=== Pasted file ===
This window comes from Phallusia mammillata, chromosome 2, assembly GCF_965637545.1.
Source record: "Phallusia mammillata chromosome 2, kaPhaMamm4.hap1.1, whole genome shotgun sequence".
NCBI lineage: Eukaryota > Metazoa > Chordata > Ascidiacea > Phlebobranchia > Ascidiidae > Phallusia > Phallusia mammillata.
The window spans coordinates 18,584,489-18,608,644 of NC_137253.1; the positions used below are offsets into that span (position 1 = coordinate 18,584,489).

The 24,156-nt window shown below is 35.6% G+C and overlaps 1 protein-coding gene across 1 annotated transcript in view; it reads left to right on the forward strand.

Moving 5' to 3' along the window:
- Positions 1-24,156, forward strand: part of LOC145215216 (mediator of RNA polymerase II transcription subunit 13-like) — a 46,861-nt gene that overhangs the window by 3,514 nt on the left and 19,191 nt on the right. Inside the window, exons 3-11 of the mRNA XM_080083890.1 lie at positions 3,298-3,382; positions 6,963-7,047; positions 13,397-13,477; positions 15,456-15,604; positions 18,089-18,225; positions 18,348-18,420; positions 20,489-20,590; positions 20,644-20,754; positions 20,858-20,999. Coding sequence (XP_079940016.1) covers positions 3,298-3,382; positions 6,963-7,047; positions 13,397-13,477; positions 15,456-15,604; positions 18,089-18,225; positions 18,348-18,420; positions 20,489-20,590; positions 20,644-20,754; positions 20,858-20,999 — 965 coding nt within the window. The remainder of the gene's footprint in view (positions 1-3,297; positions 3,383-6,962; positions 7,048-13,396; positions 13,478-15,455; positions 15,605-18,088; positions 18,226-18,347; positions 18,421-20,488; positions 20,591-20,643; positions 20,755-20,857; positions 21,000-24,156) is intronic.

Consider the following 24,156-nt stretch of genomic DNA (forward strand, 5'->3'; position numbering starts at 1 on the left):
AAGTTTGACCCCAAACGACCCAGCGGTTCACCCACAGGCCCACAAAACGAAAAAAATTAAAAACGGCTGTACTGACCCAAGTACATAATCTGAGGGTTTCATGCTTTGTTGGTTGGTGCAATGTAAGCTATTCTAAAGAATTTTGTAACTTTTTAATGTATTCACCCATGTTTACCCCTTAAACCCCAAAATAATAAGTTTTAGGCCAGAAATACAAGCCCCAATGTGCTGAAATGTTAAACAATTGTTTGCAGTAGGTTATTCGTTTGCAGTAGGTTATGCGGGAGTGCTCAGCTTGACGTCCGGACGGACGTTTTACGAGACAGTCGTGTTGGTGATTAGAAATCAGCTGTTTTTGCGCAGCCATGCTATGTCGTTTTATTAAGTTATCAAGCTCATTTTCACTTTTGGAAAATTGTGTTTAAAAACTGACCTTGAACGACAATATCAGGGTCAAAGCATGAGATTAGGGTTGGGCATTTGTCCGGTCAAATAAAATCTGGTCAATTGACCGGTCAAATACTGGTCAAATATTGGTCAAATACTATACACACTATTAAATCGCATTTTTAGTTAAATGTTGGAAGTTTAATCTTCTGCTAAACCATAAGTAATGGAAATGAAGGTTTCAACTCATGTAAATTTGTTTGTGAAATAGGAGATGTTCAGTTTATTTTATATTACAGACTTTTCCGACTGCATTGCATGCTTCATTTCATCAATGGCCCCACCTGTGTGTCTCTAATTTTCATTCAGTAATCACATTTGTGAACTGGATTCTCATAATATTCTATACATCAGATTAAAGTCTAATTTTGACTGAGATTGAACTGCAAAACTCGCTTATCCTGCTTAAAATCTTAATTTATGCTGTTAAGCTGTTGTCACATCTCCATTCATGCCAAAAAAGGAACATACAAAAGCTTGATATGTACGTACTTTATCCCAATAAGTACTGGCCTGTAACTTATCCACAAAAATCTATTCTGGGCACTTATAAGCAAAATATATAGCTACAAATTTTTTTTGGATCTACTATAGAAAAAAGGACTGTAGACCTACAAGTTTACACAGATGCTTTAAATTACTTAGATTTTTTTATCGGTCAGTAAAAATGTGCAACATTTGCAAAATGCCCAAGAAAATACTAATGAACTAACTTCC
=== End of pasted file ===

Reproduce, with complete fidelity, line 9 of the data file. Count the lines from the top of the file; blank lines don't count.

AAGTTTGACCCCAAACGACCCAGCGGTTCACCCACAGGCCCACAAAACGAAAAAAATTAAAAACGGCTGTACTGACCCAAGTACATAATCTGAGGGTTTCATGCTTTGTTGGTTGGTGCAATGTAAGCTATTCTAAAGAATTTTGTAACTTTTTAATGTATTCACCCATGTTTACCCCTTAAACCCCAAAATAATAAGTTTTAGGCCAGAAATACAAGCCCCAATGTGCTGAAATGTTAAACAATTGTTTGCAGTAGGTTATTCGTTTGCAGTAGGTTATGCGGGAGTGCTCAGCTTGACGTCCGGACGGACGTTTTACGAGACAGTCGTGTTGGTGATTAGAAATCAGCTGTTTTTGCGCAGCCATGCTATGTCGTTTTATTAAGTTATCAAGCTCATTTTCACTTTTGGAAAATTGTGTTTAAAAACTGACCTTGAACGACAATATCAGGGTCAAAGCATGAGATTAGGGTTGGGCATTTGTCCGGTCAAATAAAATCTGGTCAATTGACCGGTCAAATACTGGTCAAATATTGGTCAAATACTATACACACTATTAAATCGCATTTTTAGTTAAATGTTGGAAGTTTAATCTTCTGCTAAACCATAAGTAATGGAAATGAAGGTTTCAACTCATGTAAATTTGTTTGTGAAATAGGAGATGTTCAGTTTATTTTATATTACAGACTTTTCCGACTGCATTGCATGCTTCATTTCATCAATGGCCCCACCTGTGTGTCTCTAATTTTCATTCAGTAATCACATTTGTGAACTGGATTCTCATAATATTCTATACATCAGATTAAAGTCTAATTTTGACTGAGATTGAACTGCAAAACTCGCTTATCCTGCTTAAAATCTTAATTTATGCTGTTAAGCTGTTGTCACATCTCCATTCATGCCAAAAAAGGAACATACAAAAGCTTGATATGTACGTACTTTATCCCAATAAGTACTGGCCTGTAACTTATCCACAAAAATCTATTCTGGGCACTTATAAGCAAAATATATAGCTACAAATTTTTTTTGGATCTACTATAGAAAAAAGGACTGTAGACCTACAAGTTTACACAGATGCTTTAAATTACTTAGATTTTTTTATCGGTCAGTAAAAATGTGCAACATTTGCAAAATGCCCAAGAAAATACTAATGAACTAACTTCC